I began writing down my thoughts for the first time. Eventually I had so many I needed to organize it all into Evernote. Writing things down has a way of holding you accountable to the momentum that you’ve built. Seeing your past intentions written forces you to decide whether you are going to back down from continuing on.
I only realized this in hindsight, but that alone can lay the building blocks for consistency and perseverance which comes in handy later on when we’re past the point of no return and needing it the most.
And that makes me realize, if you would’ve handed me 10 million dollars from the outset to fund whatever project I was going to do, it would be gone by now. It would be all gone and I would have little to show for it. I know that for sure.
For those of you who are stuck and point A but when to get to point D, just know that the process of getting to B and C is what allows you to get to D and to stay there. Without the experience in between, it is a castle built on sand.
Leaving my job with massive student loans and only 50k in savings, (which included the money to start the business), forced me into the deep end in a way, but also forced me to act in ways that moved me beyond my insecurities, as I had no choice but to move past them.
Taking multiple days off, or being inefficient with my time would be my downfall. I needed that pressure. At the same time, I had spent over a year planning, doing market research and building for this moment. Having the all the time I needed to research while I still worked allowed me to give it a go when I had a very clear plan of what needed to be done the first year into it. There’d be room for plenty of pivoting, which I had planned for in advance too.
While it’s almost always better to be able to step into a new career, making it your side hustle first, life doesn’t always present that option. I had the opportunity to move to a new state, on a property that would be perfect for this new life, and I took it.
So here I am 4 years later with a homestead that includes a few hoop houses, chickens, a farm cat, a turtle and ducks (that come visit from the neighbors).
I love growing food, and I also love cooking. Back when I worked in the corporate office, I’d bring all my meals for the week with me on Monday. I’d spend all day Sunday cooking and that was the day of the week I treasured the most.
I incorporated this into the design of my new life by taking what I was growing and cooking it for others as a business. I converted an old trailer into a commercial kitchen, which was kept on property, and so I am able to take what I grow and turn it into countless meals that I used to just make for myself.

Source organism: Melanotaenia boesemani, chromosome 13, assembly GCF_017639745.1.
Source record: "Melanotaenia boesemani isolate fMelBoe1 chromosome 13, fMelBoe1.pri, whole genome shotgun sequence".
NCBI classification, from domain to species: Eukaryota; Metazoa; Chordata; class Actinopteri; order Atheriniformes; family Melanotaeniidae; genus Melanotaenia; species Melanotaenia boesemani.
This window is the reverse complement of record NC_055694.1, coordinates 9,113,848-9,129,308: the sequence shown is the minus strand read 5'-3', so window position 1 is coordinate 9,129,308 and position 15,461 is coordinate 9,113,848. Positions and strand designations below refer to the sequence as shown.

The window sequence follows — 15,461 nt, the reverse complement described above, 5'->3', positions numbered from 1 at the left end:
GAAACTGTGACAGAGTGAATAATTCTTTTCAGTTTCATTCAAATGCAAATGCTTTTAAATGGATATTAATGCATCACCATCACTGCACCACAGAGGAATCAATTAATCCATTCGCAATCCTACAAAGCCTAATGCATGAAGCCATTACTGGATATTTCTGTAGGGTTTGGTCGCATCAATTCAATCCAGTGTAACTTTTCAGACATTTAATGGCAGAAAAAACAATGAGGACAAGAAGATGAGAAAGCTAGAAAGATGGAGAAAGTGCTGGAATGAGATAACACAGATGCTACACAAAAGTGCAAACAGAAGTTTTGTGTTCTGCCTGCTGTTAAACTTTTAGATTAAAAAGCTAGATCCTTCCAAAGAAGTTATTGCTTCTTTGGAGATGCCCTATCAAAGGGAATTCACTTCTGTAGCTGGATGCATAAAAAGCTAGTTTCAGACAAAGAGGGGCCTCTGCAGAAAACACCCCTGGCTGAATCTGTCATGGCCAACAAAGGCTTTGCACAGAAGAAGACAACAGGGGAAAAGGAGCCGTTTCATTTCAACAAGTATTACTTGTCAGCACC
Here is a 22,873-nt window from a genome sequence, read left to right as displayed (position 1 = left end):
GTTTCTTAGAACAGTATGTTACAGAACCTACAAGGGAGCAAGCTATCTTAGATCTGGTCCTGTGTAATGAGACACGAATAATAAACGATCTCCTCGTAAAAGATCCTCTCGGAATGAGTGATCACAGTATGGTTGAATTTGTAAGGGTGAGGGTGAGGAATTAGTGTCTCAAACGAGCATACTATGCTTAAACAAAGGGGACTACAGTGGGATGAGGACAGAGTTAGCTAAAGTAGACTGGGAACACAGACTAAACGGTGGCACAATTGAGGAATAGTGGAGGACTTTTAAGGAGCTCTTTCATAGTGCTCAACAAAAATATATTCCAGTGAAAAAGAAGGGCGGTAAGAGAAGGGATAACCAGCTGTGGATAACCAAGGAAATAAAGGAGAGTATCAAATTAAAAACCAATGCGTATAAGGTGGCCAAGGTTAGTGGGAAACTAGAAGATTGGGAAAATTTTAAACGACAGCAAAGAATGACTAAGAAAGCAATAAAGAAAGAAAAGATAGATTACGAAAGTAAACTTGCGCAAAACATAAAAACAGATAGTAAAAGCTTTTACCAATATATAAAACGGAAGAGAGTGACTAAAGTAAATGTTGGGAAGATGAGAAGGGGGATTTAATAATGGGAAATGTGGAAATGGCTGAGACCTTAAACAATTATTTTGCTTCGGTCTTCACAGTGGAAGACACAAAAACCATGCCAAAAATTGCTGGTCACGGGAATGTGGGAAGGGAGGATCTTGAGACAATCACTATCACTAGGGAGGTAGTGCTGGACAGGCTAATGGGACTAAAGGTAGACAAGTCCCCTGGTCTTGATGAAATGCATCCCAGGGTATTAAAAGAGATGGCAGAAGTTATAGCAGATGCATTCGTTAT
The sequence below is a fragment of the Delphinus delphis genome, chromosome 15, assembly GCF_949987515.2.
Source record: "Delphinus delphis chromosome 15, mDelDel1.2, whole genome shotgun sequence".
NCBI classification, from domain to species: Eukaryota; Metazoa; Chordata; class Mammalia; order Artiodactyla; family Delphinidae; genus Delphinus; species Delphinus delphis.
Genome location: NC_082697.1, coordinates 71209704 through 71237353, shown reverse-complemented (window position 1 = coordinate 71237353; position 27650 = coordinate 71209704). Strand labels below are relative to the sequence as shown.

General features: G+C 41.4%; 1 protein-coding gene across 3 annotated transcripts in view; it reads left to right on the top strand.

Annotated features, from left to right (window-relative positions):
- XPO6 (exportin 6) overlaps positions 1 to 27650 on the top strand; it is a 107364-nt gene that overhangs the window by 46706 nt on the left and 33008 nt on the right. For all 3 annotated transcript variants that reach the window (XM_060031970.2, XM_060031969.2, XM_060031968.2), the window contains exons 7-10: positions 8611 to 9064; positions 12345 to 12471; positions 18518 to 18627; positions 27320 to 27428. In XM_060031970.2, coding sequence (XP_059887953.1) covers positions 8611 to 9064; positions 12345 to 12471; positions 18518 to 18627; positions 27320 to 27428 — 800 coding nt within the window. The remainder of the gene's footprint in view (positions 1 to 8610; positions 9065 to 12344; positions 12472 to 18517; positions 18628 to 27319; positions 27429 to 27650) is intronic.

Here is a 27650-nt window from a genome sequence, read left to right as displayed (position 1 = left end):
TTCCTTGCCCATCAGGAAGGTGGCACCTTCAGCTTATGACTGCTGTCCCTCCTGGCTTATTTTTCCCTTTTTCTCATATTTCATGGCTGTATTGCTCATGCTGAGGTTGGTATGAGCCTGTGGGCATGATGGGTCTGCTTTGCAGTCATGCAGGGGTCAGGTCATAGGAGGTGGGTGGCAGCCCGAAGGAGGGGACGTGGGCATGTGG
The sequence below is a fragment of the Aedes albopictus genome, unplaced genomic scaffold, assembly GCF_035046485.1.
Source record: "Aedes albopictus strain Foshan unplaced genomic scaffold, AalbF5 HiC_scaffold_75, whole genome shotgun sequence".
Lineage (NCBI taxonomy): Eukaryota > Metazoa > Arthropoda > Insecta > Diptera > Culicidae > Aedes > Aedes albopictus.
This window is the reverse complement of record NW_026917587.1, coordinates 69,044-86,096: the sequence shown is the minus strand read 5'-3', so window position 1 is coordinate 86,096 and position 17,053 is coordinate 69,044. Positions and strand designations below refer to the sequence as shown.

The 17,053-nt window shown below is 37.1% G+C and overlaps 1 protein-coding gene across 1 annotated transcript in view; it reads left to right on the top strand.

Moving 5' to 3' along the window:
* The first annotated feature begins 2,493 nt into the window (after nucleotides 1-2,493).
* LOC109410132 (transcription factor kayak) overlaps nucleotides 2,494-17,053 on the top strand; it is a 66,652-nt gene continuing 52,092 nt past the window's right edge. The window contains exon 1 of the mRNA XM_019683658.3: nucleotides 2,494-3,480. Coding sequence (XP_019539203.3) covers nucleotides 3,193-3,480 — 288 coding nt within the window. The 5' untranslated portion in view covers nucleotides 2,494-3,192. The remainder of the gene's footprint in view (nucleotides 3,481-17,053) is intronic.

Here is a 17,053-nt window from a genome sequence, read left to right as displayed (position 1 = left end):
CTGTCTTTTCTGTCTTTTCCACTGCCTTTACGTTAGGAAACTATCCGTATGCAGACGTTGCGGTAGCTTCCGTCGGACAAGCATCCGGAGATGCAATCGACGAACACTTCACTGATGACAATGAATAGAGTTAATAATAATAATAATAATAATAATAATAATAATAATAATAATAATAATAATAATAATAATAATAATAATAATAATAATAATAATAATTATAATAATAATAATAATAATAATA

The kitchen was really just a food truck that I built in the ‘planning stage’, or while I was still working. If I wound up not liking the cooking aspect, I knew I could bail and sell the food truck for a profit.
The greenhouse I built was really just a high tunnel, probably the most cost efficient way of growing food under cover. I grew in the dirt but also hydroponically using the cheapest design I could find in case I wanted to switch my growing methods later on.
The restraints in time and resources provided everything I needed. It forced me to build flexibility, adaptability and efficiency into everything I was doing. I was focused on design and breaking assumptions of how things should be done.
One of these insights led to Bootstrap Farmer, something I could’ve never predicted. But now, with hindsight, it all seems part of the plan. I left my job to set out to prove a business model that allowed any single person or couple to take control of their lives through food and agriculture. Bootstrap Farmer has given me the platform to share what I, as well as the many others I’ve found along the way.
There is no overnight success. What I can tell you though, is that we can rebuild our food system within the framework I like to call Farm Fusion. We take what’s growing and produced locally, either by ourselves or others, and we accept the challenge from the public to create products and experiences that no international corporation can compete with.
My meal service, called Veg2Bowl, is now co-run by a couple just a few miles away that I met on Instagram my 2nd year in. They were just beginning building their homestead and loved cooking and agriculture just like I did. And we’re in the middle of nowhere North Carolina, which tells me people like this exist everywhere. Some are just still stuck in the office and haven’t made their move yet.
Through an online community, I found my bubble that has been the launching pad to building the platform that can be a part of getting us more connected to food.
When I could take a $2 head of lettuce and turn it into a $10 salad all on my own property, I created a product that was so unique, so fresh and as long as I didn’t leave a slug on the lettuce, a quality that can’t be matched anywhere but locally.
To live in a country where we vote with our dollars on a daily basis, we have the opportunity to win a vote that leaves no room for a boogeyman. We either provided value or we didn’t. Walmart creates value through convenience and price. We create value through convenience by doing a weekly delivery and we provide value on cost because by having access to a commercial kitchen and a vehicle, we can eliminate all the middlemen and supply chain infrastructure the old systems require.
If you’re reading this and you can relate, consider sharing this because only through a shared sense of community that allows for possibility and empowerment, will we help others.
At the end of the day, we all have the sense that there’s no way but forward, so our only choice is to act.
Founder, Bootstrap Farmer, Veg2Bowl, Craven Local Food Market & Urban Farm Academy